Meningitis is a devastating disease that represents a major global health challenge. Bacterial meningitis has a high death rate, and many people who recover face lifelong disability. The epidemic potential of meningitis is also a major cause for concern given the catastrophic impact on health systems, the economy and society as a whole, especially in low-income countries.

The introduction of successful immunisation programmes against three of the main bacterial causes of meningitis has enabled major progress in the fight against meningitis, sepsis, and pneumonia.

Despite this, progress still lags substantially behind that of other infectious diseases: according to a recent estimate, between 1990 and 2016, child meningitis deaths fell by just 21%, compared to 93% for measles, 91% for tetanus and 58% for diarrhoea.

There therefore remains much to be done in order to sustainably reduce the burden of disease around the world in support of the United Nations Sustainable Development Goals (SDGs).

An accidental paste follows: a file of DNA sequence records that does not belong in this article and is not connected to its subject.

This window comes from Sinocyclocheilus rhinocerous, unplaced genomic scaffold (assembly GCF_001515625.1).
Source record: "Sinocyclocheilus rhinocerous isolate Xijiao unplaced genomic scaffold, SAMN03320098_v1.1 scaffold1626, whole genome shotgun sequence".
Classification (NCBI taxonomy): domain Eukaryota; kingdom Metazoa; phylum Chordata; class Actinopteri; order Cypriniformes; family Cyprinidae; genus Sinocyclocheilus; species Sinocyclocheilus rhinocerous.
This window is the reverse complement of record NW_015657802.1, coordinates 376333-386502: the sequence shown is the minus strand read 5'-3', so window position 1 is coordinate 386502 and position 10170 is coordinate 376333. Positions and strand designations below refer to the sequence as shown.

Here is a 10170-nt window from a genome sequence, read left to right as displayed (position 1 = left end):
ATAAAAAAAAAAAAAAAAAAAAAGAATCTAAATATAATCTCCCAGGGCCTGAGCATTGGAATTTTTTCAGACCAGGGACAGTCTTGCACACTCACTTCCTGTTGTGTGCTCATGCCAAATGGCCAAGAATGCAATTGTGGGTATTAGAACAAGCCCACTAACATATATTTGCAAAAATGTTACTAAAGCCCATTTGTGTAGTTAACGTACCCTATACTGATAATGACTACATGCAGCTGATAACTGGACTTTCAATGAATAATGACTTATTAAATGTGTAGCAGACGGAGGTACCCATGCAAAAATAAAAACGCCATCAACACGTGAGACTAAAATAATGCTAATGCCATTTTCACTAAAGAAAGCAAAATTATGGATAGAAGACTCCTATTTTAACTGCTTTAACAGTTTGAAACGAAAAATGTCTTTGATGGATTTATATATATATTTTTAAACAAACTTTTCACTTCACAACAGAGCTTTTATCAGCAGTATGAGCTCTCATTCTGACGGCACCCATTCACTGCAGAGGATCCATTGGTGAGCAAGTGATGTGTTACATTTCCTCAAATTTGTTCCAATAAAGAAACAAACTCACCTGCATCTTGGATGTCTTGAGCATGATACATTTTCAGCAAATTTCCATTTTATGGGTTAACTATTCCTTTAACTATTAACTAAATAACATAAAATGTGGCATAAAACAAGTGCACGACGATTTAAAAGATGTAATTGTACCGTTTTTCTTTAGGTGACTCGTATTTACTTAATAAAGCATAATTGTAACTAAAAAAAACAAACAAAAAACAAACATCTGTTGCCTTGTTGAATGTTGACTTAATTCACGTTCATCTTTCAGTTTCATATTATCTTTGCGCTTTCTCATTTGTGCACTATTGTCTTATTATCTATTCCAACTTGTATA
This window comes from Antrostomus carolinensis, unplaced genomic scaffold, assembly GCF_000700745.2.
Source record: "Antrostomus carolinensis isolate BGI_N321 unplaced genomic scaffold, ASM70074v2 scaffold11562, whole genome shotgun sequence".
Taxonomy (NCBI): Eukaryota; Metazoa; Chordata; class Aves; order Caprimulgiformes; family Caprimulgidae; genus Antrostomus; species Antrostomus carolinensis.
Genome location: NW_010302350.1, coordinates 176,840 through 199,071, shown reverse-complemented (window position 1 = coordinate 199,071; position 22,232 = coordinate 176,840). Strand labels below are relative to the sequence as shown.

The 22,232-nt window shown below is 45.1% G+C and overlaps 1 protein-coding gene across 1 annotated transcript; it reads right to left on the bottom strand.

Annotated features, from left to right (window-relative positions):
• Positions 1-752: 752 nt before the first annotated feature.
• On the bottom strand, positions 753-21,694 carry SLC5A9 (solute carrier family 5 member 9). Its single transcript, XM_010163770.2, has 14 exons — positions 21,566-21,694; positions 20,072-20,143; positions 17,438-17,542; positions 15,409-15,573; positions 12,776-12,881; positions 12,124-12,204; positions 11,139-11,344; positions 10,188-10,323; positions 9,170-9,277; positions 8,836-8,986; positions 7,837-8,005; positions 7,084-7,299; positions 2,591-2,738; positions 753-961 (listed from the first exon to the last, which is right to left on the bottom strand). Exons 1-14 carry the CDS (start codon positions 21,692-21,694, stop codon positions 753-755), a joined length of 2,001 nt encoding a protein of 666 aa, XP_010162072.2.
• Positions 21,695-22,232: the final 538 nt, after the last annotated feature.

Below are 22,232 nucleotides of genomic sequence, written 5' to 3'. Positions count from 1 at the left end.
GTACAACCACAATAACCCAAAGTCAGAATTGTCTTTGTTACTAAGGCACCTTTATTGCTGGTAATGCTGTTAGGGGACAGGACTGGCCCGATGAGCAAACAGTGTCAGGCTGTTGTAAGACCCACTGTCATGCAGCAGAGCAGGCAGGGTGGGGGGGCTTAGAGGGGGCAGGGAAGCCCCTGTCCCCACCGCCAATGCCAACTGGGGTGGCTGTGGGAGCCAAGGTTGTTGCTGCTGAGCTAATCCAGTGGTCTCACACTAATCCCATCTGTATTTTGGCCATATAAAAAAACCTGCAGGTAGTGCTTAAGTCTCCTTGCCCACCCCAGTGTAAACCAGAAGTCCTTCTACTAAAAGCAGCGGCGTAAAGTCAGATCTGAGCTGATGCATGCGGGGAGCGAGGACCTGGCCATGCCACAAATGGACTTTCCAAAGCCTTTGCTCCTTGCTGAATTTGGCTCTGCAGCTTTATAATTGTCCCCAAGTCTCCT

Establishing a Global Meningitis Genome Partnership: The establishment of the Partnership is an integral part of the new WHO Global Roadmap to Defeat Meningitis by 2030. Developed by a World Health Organization-led task force, the Roadmap offers the ideal opportunity to create a new vision for the role that whole genome sequencing can play in defeating meningitis, particularly through improving the global surveillance of the leading causes of bacterial meningitis.

The bacteria that cause meningitis can rapidly travel the globe, therefore gathering genetic information from across the world is vital to defeating it.

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